BUTLER TOWNSHIP – The Aullwood Apple Fest is the farms’ biggest annual event. For nearly three decades, Aullwood has been a local herald of the changing seasons with a celebration of the beauty and flavors of fall. On September 26-27 this year, the Apple Fest brought out hundreds of families from all over the Miami Valley. The event featured demonstrations of how to make apple butter, entertainment from Mad River Railroad, a visit from Johnny Appleseed, wagon rides, an Apple pie eating contest, a rooster-call contest, and numerous vendors and children’s activities.
The big vision behind Aullwood Audubon Center and Farm is simply that of education. Their purpose and mission is to expose local families to a working farm, so children can see first-hand how food is grown. The Apple Fest is one of two fun, family-friendly events and fundraisers at Aullwood. The other event is in the spring and features their many baby animals.
Somewhere between 7,000-8,000 people attended this year’s festival. Environmental Education Specialist and director of the Apple Fest, Tara Pitstick, said that the event keeps her staff working hard for several months in preparation. “It’s a lot of pre-planning and organizing,” Pitstick said. “If we didn’t have volunteers, this festival wouldn’t happen.” Aullwood had the help of 300 volunteers over the course of two days. They were organized and given instructions by Nina Lapitan, the volunteer coordinator. Many of those who signed up to help this year came from area universities like the University of Dayton and Wright State.
“We are blessed to have tremendous support and have long-standing relationships with area universities,” Lapitan said. “It’s a way for students to get their community service hours for their programs and it’s a lot of fun too.” The University of Dayton set up their River Mobile Learning Studio in the parking lot of Aullwood during the event. The River Mobile is a 53-foot tractor-trailer outfitted with five unique spaces inside to depict different environments and aspects of the Great Miami River Watershed.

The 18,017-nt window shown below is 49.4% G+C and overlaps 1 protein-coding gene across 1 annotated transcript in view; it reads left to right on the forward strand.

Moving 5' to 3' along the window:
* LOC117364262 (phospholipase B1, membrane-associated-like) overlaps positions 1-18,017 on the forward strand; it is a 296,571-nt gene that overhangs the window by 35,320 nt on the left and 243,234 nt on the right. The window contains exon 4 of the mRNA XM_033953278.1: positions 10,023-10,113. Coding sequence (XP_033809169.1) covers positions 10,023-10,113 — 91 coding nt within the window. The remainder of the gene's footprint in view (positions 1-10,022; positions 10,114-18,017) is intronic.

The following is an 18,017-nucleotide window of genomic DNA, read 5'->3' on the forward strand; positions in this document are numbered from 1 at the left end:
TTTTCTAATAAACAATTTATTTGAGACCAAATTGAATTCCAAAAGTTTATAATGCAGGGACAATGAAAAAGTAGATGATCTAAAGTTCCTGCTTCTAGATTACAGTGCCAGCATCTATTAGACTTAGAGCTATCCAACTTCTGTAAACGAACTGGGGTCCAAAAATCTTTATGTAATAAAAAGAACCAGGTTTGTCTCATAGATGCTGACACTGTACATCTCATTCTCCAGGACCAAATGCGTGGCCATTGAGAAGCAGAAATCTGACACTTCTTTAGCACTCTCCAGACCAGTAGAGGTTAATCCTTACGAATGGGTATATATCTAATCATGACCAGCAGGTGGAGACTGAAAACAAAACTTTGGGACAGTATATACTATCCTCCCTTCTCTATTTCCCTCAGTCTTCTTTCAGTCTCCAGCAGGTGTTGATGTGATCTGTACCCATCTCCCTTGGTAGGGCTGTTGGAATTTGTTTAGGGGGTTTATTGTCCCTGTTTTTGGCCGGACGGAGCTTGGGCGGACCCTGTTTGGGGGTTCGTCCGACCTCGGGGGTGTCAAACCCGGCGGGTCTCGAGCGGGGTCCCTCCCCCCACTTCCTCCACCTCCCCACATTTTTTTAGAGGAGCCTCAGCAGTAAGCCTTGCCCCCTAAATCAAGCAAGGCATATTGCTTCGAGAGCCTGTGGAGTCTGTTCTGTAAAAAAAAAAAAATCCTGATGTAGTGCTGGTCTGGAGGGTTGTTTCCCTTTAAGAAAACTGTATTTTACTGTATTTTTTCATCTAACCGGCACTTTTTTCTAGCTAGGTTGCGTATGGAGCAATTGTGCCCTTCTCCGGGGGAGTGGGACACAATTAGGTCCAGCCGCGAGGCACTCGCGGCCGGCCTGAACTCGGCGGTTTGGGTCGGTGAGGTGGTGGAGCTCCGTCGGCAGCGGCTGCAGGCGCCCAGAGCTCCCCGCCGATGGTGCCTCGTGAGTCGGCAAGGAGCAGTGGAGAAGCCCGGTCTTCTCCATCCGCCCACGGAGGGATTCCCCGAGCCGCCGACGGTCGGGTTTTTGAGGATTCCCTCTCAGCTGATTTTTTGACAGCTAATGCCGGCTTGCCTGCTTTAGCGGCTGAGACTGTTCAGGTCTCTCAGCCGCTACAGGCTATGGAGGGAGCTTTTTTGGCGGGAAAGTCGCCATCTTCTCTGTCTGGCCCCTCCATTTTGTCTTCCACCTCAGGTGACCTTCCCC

Other vendors at the event came from as far away as Illinois and Michigan and included hand-made crafts, homemade foods, and activities for children. Around 15 bushels of apples were brought in from Downing Farm in New Madison, Ohio for cider pressing and apple pies. They even had apple slushies, caramel apples, and pumpkins available for sale under the eaves of the Audubon Center. Sister Cities of Englewood capitalized on apple dumplings and ice cream.
According to Pitstick, the cooler weather and cloudy skies at this year’s festival prevented the attendance of a local contingency of bees that frequently make their way into the event along with the crowds of people for the sweet taste of apples. “It’s been the perfect temperature and weather; we could not have asked for a better weekend,” Pitstick said.
The Aullwood Audubon Center and Farm is an active non-profit in operation year round. For information on future events and upcoming opportunities to volunteer, please visit their website at aullwood.center.audubon.org or email Nina Lapitan at email@example.com.
Reach Brittany Jackson at 937-684-8983 or on Twitter @VandaliaDrummer.
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